One of the examples frequently mentioned in classic and recent books to support that abrogation is not only possible but did happen, is the story of the sacrifice. In that story, Abraham tells his only son, Ishmael, peace be upon them, that he saw in a dream that he is slaughtering him. Ishmael tells him to obey God's order. Then God abrogates the command, the pro-abrogation folk claim.
Jamaal `Ataaya, in his book حقيقة النسخ وطلاقة النص في القرآن, page 103, mentions this as one of the arguments Az-Zurqaani used in his book مناهل العرفان to prove the abrogation doctrine. `Ataaya refutes it as a test of faith not an abrogation. In other words, the command was not intended to be carried out, therefore it cannot be abrogated.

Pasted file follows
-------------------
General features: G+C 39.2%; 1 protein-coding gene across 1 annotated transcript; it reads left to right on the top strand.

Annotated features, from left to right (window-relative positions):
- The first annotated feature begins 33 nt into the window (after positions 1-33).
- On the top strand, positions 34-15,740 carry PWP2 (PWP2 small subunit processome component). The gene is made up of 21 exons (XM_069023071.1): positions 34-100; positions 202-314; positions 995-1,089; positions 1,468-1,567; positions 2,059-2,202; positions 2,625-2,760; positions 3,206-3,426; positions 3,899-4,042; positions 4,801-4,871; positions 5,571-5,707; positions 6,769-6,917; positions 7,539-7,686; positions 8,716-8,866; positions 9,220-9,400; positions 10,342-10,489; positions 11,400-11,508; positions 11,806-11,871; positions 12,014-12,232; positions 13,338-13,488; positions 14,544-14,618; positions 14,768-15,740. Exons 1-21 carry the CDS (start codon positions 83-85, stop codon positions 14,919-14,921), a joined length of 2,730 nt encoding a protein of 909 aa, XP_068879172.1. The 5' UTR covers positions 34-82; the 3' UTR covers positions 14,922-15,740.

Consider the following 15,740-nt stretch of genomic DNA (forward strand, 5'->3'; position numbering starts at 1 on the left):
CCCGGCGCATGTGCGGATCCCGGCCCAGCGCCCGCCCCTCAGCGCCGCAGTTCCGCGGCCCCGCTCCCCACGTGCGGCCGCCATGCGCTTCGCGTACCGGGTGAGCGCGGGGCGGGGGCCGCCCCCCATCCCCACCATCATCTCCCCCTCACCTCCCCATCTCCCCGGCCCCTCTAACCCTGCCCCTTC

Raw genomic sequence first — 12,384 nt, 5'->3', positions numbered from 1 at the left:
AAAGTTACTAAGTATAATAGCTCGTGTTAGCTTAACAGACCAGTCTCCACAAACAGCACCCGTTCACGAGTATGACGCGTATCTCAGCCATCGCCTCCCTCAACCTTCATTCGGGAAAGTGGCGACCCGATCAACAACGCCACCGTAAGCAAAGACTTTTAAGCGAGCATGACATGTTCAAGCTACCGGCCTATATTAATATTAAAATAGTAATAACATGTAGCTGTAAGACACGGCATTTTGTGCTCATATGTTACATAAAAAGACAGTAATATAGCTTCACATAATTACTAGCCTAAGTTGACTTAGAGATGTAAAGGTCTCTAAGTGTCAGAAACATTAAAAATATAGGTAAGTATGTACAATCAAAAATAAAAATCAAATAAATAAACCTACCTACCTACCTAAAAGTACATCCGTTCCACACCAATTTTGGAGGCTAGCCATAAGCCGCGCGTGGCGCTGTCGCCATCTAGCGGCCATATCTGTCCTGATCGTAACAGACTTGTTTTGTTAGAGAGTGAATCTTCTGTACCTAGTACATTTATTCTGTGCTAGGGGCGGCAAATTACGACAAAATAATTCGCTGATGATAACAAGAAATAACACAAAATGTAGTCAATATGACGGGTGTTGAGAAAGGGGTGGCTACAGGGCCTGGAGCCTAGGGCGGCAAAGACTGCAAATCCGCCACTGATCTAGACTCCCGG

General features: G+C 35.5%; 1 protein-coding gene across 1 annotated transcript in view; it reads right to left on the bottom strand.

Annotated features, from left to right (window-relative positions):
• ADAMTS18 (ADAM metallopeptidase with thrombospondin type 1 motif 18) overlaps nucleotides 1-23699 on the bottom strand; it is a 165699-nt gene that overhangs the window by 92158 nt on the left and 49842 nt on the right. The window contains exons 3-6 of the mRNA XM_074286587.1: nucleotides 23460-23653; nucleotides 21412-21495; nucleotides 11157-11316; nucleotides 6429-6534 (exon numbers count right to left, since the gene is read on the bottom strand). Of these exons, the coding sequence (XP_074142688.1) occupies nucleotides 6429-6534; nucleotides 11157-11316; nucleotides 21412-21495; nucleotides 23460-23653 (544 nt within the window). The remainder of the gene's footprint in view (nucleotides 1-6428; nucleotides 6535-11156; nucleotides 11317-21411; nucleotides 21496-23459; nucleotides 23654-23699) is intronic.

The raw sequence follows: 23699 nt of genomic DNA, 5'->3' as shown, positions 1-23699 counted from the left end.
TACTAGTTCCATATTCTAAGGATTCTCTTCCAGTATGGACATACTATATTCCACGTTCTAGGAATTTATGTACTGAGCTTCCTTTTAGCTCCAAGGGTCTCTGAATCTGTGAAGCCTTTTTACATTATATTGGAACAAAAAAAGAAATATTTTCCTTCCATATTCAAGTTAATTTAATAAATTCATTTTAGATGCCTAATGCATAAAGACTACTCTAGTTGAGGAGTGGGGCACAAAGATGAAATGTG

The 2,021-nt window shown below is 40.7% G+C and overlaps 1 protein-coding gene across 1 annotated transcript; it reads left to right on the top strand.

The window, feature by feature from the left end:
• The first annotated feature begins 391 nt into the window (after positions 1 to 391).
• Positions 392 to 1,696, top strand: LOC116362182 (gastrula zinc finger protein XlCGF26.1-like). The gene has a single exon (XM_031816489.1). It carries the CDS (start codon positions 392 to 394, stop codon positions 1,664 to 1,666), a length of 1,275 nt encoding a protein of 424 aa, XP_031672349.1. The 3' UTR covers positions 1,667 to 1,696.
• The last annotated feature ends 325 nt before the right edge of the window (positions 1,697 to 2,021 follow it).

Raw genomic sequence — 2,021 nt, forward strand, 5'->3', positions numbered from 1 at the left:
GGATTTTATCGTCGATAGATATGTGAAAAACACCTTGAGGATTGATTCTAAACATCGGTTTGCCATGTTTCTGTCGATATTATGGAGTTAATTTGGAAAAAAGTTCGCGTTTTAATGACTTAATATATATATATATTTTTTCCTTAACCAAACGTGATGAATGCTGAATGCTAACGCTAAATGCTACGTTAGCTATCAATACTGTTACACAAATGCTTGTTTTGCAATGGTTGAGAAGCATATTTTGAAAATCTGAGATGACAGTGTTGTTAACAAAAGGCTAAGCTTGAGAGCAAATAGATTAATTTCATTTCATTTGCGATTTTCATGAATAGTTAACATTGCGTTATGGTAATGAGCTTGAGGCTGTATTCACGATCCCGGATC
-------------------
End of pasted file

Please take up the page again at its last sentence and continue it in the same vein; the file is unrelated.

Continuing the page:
I'd rephrase it differently. The command was contingent
. The contingency is compliance out of faith. A contingent ruling cannot be abrogated unless the contingency remains. If the contingency goes away, so does the ruling. This is our validation rule #10
In the story of the sacrifice, as well the command of fifty prayers that were reduced to five, as well the 8:66/8:65 abrogation claim
, in all of these instances we have commands that are contingent on compliance. The commands were not intended; the compliance was. The subsequent relief in all those cases was not an abrogation, but rather a reward for passing the compliance test. They would have been cases of abrogation if the addressee did not comply